There were three personal aides that Empress Dowager Hu favored with appointments and one of them was the eunuch Liu T'eng, who when the ruler Hsüan-wu-ti died had the distinction of being the one who had protected her so consequently she used him as Palace Attendant and Guard General (Shih-chung Wei Chiang-chün). Another was her younger sister's husband, Yuan I (元乂) the Directs the Army General, while the third was her lover Yuan Yi (元懌) the King of Ch'ing-ho. (TRANS NOTE: To distinguish between Yuan I and Yuan I the second will be written as Yuan Yi.) Yuan I had overall control of the various palace units and along with Liu T'eng these two arrogantly and high-handedly wielded their power, while Yuan Yi, every time that they did so, increased their restraints from within so the two men deeply resented him. In 520 Liu T'eng confined the Empress Dowager to the palace and forged an order for the officers and men attached to the women's quarters (also the council chamber) to seize and kill Yuan Yi and later imprisoned the Empress Dowager then pleaded with the emperor to assume power. At the time the young ruler Yuan Yee (元翊) so Yuan I (元乂) and Yuan Yung King of Kao-yang helped him administer the state, but in reality the government was run by Yuan I (元乂) and Liu T'eng. With this Yuan Hsi (son of Yuan Ying) the Hsiang-chou Prefect and King of Chung-shan took up arms in Yeh-ch'eng condemning Yuan I (元乂) and Liu T'eng, but the attempt failed and he was killed. The eunuch Liu T'eng died in 523 leaving power over the state completely in the hands of Yuan I (元乂). Yuan I (元乂) delighted in wine and women, and also desired wealth so in the court discipline was completely destroyed with control over local officials thrown into confusion so the people could no longer obtain their livelihood and there were local uprisings all over the land. After the death of Liu T'eng the Empress Dowager was also able to regain her freedom. King Yung of Kao-yang was acting as Chancellor and was on bad terms with Yuan I (元乂) consequently he along with the Empress Dowager and the young emperor plotted to relieve Yuan I (元乂) of his military authority and have him demoted to the rank of a commoner and then ask the Empress Dowager to resume the regency. It was not long before in 525 Yuan I (元乂) was ordered to commit suicide. When the Empress Dowager resumed the regency she favored and trusted Cheng Yen and Hsü Ko (or Ho) and their power spread everywhere, people of the time called it Hsü-Cheng. The Empress Dowager was unrestrained in her private life and as the young emperor grew in age she cut him off when he questioned what she did so between mother and son the suspicion born of dislike grew deeper with each new day and thus the Wei government became daily more evil. It was then during the time of the misrule of Yuan I (元乂) and the Empress Dowager Hu that first the Revolt of the Six Garrisons broke out and then that of the Erh-chü Clan, and it was because of these revolts that the Northern Wei state completely disintegrated. Northern Wei Faces Internal Revolt and External Invasion The Revolt of the Six Garrisons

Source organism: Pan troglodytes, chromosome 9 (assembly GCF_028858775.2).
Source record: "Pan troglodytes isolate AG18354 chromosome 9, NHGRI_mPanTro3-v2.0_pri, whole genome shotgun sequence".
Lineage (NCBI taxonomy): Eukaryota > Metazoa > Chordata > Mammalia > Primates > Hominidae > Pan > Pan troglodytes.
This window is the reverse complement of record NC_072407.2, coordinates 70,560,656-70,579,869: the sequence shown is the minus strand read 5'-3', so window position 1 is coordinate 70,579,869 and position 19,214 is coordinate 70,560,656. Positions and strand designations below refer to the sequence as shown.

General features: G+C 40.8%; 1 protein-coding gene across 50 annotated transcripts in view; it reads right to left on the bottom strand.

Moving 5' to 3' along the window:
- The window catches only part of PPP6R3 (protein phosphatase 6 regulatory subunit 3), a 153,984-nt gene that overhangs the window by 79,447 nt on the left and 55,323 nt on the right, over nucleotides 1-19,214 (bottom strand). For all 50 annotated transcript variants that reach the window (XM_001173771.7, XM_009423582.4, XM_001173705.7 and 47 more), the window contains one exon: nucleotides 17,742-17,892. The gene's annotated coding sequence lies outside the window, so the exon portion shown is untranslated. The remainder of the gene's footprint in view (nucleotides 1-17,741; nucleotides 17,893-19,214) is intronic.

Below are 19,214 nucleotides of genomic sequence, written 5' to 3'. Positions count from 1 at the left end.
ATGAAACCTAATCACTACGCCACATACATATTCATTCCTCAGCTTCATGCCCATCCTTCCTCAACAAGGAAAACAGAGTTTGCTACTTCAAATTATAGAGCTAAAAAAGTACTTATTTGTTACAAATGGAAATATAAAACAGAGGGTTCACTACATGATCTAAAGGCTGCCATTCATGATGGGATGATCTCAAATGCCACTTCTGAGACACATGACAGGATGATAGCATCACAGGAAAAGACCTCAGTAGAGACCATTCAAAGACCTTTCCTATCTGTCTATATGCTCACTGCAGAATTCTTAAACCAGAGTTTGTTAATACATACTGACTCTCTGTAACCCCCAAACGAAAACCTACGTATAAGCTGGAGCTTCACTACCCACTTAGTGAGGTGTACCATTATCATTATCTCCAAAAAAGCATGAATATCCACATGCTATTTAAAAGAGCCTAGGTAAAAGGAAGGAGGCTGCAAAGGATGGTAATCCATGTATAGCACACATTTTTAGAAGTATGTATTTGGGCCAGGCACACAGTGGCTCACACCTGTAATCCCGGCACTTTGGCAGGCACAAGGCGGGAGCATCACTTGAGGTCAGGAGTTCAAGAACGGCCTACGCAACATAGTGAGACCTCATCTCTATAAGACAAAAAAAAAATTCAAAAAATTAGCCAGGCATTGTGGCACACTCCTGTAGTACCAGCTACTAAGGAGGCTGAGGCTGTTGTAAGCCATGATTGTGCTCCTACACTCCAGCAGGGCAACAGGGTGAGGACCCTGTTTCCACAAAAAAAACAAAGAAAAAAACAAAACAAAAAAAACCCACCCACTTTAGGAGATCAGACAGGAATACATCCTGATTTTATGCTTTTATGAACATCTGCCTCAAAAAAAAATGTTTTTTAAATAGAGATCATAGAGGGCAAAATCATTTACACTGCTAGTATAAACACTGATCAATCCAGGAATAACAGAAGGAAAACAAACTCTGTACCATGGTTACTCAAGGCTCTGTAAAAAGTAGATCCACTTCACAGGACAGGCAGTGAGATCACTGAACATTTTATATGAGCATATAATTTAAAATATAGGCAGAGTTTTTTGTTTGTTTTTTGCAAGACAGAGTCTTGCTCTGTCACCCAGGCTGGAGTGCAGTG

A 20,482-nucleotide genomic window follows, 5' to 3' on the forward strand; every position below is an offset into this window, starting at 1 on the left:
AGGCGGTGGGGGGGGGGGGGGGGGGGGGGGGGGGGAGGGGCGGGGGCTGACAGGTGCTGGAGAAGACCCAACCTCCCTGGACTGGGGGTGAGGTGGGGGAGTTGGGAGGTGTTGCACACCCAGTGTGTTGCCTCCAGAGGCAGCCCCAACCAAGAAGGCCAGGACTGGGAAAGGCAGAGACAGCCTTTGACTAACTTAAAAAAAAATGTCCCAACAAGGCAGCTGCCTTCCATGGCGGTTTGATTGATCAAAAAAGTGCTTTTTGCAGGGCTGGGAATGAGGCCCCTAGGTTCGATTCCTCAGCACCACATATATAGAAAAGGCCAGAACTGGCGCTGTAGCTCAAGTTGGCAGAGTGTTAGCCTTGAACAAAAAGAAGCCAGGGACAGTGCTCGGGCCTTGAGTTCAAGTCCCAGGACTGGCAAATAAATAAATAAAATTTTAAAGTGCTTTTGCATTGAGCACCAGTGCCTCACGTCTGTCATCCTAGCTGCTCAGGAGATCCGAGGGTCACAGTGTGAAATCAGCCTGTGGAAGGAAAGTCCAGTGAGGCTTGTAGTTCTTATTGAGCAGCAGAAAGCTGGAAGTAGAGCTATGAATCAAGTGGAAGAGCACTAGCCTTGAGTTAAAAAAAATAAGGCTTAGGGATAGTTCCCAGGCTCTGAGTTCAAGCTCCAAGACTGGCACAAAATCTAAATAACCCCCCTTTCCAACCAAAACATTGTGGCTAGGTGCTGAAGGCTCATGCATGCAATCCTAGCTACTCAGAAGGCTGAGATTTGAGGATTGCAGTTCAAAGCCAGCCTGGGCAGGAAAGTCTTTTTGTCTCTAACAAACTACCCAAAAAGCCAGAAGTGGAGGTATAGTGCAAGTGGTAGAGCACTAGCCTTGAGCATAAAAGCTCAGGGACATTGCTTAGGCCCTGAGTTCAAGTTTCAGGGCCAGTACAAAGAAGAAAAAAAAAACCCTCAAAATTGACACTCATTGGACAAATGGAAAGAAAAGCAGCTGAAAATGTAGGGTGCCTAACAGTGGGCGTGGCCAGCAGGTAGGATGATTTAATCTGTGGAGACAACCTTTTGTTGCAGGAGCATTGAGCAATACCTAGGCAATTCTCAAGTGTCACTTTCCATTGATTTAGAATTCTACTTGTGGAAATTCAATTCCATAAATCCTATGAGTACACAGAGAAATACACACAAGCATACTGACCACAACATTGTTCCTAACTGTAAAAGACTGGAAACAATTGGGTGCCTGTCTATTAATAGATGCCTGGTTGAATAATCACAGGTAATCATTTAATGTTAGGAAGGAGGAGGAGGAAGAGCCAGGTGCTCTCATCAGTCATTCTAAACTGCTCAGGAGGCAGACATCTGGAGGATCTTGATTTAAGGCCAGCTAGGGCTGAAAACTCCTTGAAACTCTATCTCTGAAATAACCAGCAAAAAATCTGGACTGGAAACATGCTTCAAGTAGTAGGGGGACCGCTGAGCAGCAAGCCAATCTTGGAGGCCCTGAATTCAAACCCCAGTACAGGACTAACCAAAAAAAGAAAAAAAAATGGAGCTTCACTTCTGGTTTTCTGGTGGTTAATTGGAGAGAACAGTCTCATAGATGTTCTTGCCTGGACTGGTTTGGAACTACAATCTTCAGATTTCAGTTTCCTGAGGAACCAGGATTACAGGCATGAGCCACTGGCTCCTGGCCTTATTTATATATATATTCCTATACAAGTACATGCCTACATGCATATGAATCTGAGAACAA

At the beginning of the Wei in order to guard against the threat of the Jou-jan (柔然) six garrisons were established along the northern border with large forces stationed in them whose officers and men all chosen from relatives and worthy men were given handsome pay. These six garrisons were: Wu-chuan (north of Ta-tung in Shan-hsi)